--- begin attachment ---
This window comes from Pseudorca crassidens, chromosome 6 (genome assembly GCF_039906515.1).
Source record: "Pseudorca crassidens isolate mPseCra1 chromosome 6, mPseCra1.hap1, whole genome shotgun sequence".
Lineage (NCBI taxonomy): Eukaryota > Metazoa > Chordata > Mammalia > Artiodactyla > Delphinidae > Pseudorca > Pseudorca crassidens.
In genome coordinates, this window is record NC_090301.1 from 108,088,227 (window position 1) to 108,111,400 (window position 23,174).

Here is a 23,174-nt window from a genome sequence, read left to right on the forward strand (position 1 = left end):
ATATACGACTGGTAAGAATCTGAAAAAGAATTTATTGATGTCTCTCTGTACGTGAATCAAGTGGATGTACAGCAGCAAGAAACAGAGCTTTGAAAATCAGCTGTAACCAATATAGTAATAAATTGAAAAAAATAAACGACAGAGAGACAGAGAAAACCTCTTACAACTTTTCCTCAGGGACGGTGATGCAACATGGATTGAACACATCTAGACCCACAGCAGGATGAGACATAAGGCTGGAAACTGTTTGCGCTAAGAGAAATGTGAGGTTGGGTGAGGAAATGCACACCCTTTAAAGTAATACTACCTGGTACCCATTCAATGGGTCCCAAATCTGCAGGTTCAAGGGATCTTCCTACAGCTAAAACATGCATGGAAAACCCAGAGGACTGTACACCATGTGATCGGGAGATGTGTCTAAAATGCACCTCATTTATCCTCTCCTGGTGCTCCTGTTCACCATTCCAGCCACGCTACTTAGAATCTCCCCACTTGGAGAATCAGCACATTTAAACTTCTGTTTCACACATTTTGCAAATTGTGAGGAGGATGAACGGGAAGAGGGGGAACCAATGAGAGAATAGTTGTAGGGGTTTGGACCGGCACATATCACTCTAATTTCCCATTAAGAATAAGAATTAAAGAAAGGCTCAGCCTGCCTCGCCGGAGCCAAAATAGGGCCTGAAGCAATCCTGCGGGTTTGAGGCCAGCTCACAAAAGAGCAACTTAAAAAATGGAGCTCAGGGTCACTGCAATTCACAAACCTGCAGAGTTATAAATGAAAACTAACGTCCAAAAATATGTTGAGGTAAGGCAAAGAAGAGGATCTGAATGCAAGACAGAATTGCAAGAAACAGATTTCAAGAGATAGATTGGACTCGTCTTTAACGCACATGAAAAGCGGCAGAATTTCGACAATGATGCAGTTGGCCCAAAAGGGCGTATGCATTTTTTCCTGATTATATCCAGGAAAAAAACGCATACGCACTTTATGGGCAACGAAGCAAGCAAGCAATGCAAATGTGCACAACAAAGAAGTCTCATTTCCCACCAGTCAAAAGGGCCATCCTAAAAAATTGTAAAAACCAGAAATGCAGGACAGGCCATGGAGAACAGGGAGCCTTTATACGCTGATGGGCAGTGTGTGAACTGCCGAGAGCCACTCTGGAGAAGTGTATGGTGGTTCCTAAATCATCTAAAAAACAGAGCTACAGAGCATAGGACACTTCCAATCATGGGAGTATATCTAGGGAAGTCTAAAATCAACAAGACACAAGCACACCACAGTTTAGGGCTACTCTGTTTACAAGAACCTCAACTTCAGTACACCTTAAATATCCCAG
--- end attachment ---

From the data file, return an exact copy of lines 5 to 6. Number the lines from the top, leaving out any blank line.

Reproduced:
Here is a 23,174-nt window from a genome sequence, read left to right on the forward strand (position 1 = left end):
ATATACGACTGGTAAGAATCTGAAAAAGAATTTATTGATGTCTCTCTGTACGTGAATCAAGTGGATGTACAGCAGCAAGAAACAGAGCTTTGAAAATCAGCTGTAACCAATATAGTAATAAATTGAAAAAAATAAACGACAGAGAGACAGAGAAAACCTCTTACAACTTTTCCTCAGGGACGGTGATGCAACATGGATTGAACACATCTAGACCCACAGCAGGATGAGACATAAGGCTGGAAACTGTTTGCGCTAAGAGAAATGTGAGGTTGGGTGAGGAAATGCACACCCTTTAAAGTAATACTACCTGGTACCCATTCAATGGGTCCCAAATCTGCAGGTTCAAGGGATCTTCCTACAGCTAAAACATGCATGGAAAACCCAGAGGACTGTACACCATGTGATCGGGAGATGTGTCTAAAATGCACCTCATTTATCCTCTCCTGGTGCTCCTGTTCACCATTCCAGCCACGCTACTTAGAATCTCCCCACTTGGAGAATCAGCACATTTAAACTTCTGTTTCACACATTTTGCAAATTGTGAGGAGGATGAACGGGAAGAGGGGGAACCAATGAGAGAATAGTTGTAGGGGTTTGGACCGGCACATATCACTCTAATTTCCCATTAAGAATAAGAATTAAAGAAAGGCTCAGCCTGCCTCGCCGGAGCCAAAATAGGGCCTGAAGCAATCCTGCGGGTTTGAGGCCAGCTCACAAAAGAGCAACTTAAAAAATGGAGCTCAGGGTCACTGCAATTCACAAACCTGCAGAGTTATAAATGAAAACTAACGTCCAAAAATATGTTGAGGTAAGGCAAAGAAGAGGATCTGAATGCAAGACAGAATTGCAAGAAACAGATTTCAAGAGATAGATTGGACTCGTCTTTAACGCACATGAAAAGCGGCAGAATTTCGACAATGATGCAGTTGGCCCAAAAGGGCGTATGCATTTTTTCCTGATTATATCCAGGAAAAAAACGCATACGCACTTTATGGGCAACGAAGCAAGCAAGCAATGCAAATGTGCACAACAAAGAAGTCTCATTTCCCACCAGTCAAAAGGGCCATCCTAAAAAATTGTAAAAACCAGAAATGCAGGACAGGCCATGGAGAACAGGGAGCCTTTATACGCTGATGGGCAGTGTGTGAACTGCCGAGAGCCACTCTGGAGAAGTGTATGGTGGTTCCTAAATCATCTAAAAAACAGAGCTACAGAGCATAGGACACTTCCAATCATGGGAGTATATCTAGGGAAGTCTAAAATCAACAAGACACAAGCACACCACAGTTTAGGGCTACTCTGTTTACAAGAACCTCAACTTCAGTACACCTTAAATATCCCAG